Boys will be boys. Boisterous, aggressive, cheeky boys. They beat and tease each other, and they charm us with a grin and a wink. But what does it take for a boy to be a man?
Boys is a celebration of masculinity that plays up to stereotypes as much as it smashes them, bristling with energy, power and physicality. The PappyShow is a theatre company that was created for actors to train in physical theatre, using exercise and training to devise work, and Boys seems like the ideal show to explore this form.
It’s made up of a series of vignettes each illustrating a different theme, from discipline to endurance and brotherhood. There’s dance, there’s physical exertion, and there are moments of quiet contemplation, with the all-male cast of nine poking fun at one another, undermining one another, but ultimately learning to trust one another. There’s a semi-improvised feel to it all that only adds to the electric energy, the unexpected nature, the idea that the mood could swing wildly at any moment.
It begins with a fight, in typically aggressive fashion, Charli XCX’s song ‘Boys’ juxtaposed in the background over surging dubstep beats. There’s a sense of competition between all their performances, though one section sees them literally competing through physical exercise that seems to be a nod to gym culture and body image. Another scene is a haka-esque war dance that’s as terrifying as it is impressive.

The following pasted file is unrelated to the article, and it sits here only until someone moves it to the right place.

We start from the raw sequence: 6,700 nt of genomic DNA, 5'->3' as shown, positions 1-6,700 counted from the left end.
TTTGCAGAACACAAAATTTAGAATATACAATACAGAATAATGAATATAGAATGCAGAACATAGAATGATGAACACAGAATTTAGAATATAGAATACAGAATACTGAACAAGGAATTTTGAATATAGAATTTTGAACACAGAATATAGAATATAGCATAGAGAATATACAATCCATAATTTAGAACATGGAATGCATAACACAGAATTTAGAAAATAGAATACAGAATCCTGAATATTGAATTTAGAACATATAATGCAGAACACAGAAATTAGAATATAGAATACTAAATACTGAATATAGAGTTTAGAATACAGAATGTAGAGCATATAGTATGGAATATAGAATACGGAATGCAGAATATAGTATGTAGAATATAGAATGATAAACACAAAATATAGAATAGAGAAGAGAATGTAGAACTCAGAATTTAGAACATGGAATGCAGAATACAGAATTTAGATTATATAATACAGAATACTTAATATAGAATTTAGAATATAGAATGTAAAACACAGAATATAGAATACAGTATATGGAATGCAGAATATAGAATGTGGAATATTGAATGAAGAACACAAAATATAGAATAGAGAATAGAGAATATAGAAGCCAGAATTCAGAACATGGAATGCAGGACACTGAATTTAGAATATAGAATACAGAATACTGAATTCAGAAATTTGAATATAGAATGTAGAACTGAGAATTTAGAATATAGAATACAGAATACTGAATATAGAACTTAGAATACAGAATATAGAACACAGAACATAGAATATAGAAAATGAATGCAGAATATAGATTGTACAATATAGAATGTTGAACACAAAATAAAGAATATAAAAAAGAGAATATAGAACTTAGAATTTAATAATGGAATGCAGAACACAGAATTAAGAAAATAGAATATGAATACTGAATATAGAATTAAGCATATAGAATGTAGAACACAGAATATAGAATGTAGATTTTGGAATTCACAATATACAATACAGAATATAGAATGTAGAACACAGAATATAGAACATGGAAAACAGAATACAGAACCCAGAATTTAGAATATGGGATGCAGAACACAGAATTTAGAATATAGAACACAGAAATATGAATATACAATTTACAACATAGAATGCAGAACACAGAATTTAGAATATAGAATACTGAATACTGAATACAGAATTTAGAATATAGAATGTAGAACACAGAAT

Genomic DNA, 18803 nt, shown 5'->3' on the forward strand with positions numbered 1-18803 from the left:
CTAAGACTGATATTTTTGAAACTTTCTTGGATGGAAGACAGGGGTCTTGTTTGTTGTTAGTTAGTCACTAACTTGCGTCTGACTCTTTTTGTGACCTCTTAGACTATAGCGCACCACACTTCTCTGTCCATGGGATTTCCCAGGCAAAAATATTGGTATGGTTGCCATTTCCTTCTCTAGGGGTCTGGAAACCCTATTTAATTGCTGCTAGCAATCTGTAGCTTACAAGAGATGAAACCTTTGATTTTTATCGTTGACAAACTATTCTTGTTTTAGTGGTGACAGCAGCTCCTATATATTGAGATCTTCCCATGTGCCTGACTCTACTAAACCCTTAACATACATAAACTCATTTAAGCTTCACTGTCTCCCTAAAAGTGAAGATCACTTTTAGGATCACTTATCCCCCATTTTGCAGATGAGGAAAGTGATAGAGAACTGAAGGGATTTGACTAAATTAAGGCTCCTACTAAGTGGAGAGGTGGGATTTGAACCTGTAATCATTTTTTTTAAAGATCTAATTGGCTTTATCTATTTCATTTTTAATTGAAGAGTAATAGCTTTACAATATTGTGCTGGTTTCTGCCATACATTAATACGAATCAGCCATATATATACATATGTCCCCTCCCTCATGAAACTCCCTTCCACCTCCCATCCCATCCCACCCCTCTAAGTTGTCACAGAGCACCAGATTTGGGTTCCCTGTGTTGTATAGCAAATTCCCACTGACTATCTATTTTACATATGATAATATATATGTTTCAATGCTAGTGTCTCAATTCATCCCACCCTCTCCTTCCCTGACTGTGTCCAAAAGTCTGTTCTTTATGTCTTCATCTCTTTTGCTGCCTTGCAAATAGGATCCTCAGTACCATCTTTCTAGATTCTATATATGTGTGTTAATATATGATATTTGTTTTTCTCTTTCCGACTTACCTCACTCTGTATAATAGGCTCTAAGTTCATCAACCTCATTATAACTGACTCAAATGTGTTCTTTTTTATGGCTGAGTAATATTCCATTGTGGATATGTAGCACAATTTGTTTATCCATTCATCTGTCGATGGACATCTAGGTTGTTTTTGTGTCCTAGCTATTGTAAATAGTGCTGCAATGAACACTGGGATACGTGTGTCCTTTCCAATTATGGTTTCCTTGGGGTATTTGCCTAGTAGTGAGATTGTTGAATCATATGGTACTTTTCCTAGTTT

Yet the show is most arresting in its moments of tenderness. Most surprising is a repeated dance, like a musical refrain, of two boys in love. What begins as a playful interaction soon blossoms into a subtle romance, tentative and fragile, their bodies intertwining melodically. When it ends in tragedy in its final repetition, it is genuinely heartbreaking.
In another moment, a boy screams with pent up rage and frustration, chasing off his peers. After a breath, he turns to the audience and sings a love song. There is such strength in that moment of vulnerability that’s more powerful than any physicality shown elsewhere.
The performers are all people of colour, and at one point, one boy jokes that they’re exoticising their heritage. But really, this is a cross-section of British masculinity that’s been shaped over time by a whole host of cultures. They pay homage to the bravery of their ancestors, acknowledging how the selflessness of their parents has made them who they are today.
Boys comes at a time where traditional ideals of masculinity are being challenged by TV shows like Queer Eye. And it works in a similar way, busting stereotypes with an honest portrayal of what it means to grow up in Britain today, as moving and truthful as it is humorous and powerful. This is masculinity in its purest form – there’s nothing toxic about it.